• There are cycles of re-entry and intergenerational involvement in foster care (Foster et al., 2015; Mertz & Andersen, 2017). 
    • These patterns result in child protective services involvement (S. Font et al., 2020). 
    • The effects of trauma occurring over time and the transmission of attachment styles from parent to child raise concerns (Bernier et al., 2015; Chamberlain et al., 2019; Groh & Narayan, 2019; John et al., 2019; Kelly, 2017; Mertz & Andersen, 2017). 
    • Fusco (2015) observed risk factors among first and second generations of child welfare involved mothers:
      • Several factors impacted those mothers’ participation in social services supports, and engagement. 
      • Poverty, substance abuse, and mental health among 2nd generation mothers resulted in less engagement to receive support services;
      • 42% of the participants in this research indicated their own history of child abuse (Fusco, 2015). 
  • Promote Permanency
    1. Some of this is common sense. I want you to imagine what it might be like to go through the experiences children have (loss of home, uncertainty, abuse, lack of trust)
    2. Children thrive in safe, nurturing, and permanent homes. 
    3. Shpiegel (2016) encourages the promotion of long-term placements in adolescents in foster care to increase resilience. 
    4. Alder (2020) explains in a recent article that regardless of the cause of a child entering foster care, a lack of permanency and frequent moves, can have a lasting effect and cause long-term harm to a child’s healthy development. 
    5. Studies also show a link between the lack of permanency and the educational and economic attainment into early adulthood (S. A. Font et al., 2018).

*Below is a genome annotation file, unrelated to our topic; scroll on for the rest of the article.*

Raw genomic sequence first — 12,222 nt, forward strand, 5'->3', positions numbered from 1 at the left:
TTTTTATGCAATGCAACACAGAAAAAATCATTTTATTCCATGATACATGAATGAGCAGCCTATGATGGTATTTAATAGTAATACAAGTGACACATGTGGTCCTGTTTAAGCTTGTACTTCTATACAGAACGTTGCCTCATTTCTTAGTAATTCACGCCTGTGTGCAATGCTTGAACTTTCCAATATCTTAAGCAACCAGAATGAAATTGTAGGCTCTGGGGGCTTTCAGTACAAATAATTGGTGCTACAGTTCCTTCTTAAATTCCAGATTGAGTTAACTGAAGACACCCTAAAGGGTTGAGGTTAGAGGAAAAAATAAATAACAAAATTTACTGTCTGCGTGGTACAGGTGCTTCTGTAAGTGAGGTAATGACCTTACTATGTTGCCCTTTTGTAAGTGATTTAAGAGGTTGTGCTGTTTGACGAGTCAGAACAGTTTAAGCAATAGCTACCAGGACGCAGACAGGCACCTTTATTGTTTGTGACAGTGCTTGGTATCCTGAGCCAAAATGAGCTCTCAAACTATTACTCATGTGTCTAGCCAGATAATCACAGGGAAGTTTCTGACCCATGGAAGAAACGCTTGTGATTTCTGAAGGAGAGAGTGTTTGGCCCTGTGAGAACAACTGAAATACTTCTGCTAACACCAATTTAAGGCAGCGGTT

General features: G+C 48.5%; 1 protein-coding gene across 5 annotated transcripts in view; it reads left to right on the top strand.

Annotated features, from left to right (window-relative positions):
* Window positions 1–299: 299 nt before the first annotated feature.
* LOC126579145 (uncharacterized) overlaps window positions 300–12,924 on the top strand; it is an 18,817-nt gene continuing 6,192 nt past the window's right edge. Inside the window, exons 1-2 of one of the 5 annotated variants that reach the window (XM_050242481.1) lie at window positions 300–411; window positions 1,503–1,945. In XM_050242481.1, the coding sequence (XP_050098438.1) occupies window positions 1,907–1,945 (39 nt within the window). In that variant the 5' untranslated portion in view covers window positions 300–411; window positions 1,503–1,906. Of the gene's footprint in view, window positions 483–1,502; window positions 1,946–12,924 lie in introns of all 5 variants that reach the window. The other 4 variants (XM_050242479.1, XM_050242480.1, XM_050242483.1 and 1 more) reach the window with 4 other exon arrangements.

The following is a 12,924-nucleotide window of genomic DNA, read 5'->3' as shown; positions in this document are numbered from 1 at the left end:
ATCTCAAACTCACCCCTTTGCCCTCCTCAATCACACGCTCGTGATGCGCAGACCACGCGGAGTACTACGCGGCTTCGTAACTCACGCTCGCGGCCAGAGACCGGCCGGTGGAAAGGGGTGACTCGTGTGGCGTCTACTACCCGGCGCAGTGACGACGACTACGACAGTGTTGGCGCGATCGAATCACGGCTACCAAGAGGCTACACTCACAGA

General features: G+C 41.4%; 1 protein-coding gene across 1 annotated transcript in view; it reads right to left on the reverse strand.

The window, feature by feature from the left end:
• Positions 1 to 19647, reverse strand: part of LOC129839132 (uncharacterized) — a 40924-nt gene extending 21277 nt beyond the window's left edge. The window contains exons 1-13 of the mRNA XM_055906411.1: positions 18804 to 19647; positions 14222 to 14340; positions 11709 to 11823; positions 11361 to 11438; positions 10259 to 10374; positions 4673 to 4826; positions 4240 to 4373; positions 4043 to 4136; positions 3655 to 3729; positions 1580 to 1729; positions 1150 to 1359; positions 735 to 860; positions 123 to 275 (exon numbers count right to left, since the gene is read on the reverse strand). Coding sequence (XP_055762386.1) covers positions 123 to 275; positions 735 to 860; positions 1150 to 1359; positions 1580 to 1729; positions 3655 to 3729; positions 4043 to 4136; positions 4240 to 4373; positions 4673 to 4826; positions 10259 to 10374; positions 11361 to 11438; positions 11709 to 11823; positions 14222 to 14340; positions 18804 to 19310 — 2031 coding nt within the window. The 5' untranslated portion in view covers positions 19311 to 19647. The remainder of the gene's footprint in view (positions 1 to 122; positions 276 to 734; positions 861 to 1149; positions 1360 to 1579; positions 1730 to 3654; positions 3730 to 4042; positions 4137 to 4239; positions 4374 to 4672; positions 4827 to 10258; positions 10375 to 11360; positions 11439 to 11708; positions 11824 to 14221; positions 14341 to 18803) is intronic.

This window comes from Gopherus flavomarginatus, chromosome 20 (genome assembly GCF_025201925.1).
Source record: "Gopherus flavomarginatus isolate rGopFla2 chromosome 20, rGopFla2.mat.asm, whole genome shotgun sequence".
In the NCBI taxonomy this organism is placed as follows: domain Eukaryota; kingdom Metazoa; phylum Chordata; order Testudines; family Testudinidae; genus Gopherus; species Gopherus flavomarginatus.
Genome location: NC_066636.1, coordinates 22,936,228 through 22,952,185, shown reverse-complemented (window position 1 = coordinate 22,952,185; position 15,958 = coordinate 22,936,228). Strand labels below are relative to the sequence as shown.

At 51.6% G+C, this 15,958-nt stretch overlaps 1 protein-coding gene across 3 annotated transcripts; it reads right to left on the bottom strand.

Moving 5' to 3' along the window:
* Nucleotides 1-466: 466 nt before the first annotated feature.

6. We must minimize the number of placements and promote permanency and prioritize the right of a child to live in a safe and stable environment.
  • Promote Healthy Attachment
    • Attachment is a building block to healthy development. 
    • There are documented effects of trauma occurring over time and the importance of healthy attachment in healthy development.  The transmission of attachment styles from parent to child raise concerns for the intergenerational perpetuation of abuse and attachment issues (Bernier et al., 2015; Chamberlain et al., 2019; Groh & Narayan, 2019; John et al., 2019; Kelly, 2017; Mertz & Andersen, 2017; Purvis et al., 2014; Sciaraffa et al., 2018; Zolkoski & Bullock, 2012). 
    • There is an ongoing lack of stability and health attachment observed in children in foster care (S. Font & Gershoff, 2020). 
    • Attachment forms through things like quality time, routines, and responsive parents that promote healthy connections with their children. 
    • Teachers, child care workers, and caregivers can help children to form a healthy attachment and promote a sense of belonging (Sciaraffa et al., 2018).
      • Methods of promoting attachment are highlighted in the work of Purvis et al., (2014)
        • Empowering, Connecting, and correcting principles of TBRI can be used by parents, caregivers, teachers, and professionals who work with children.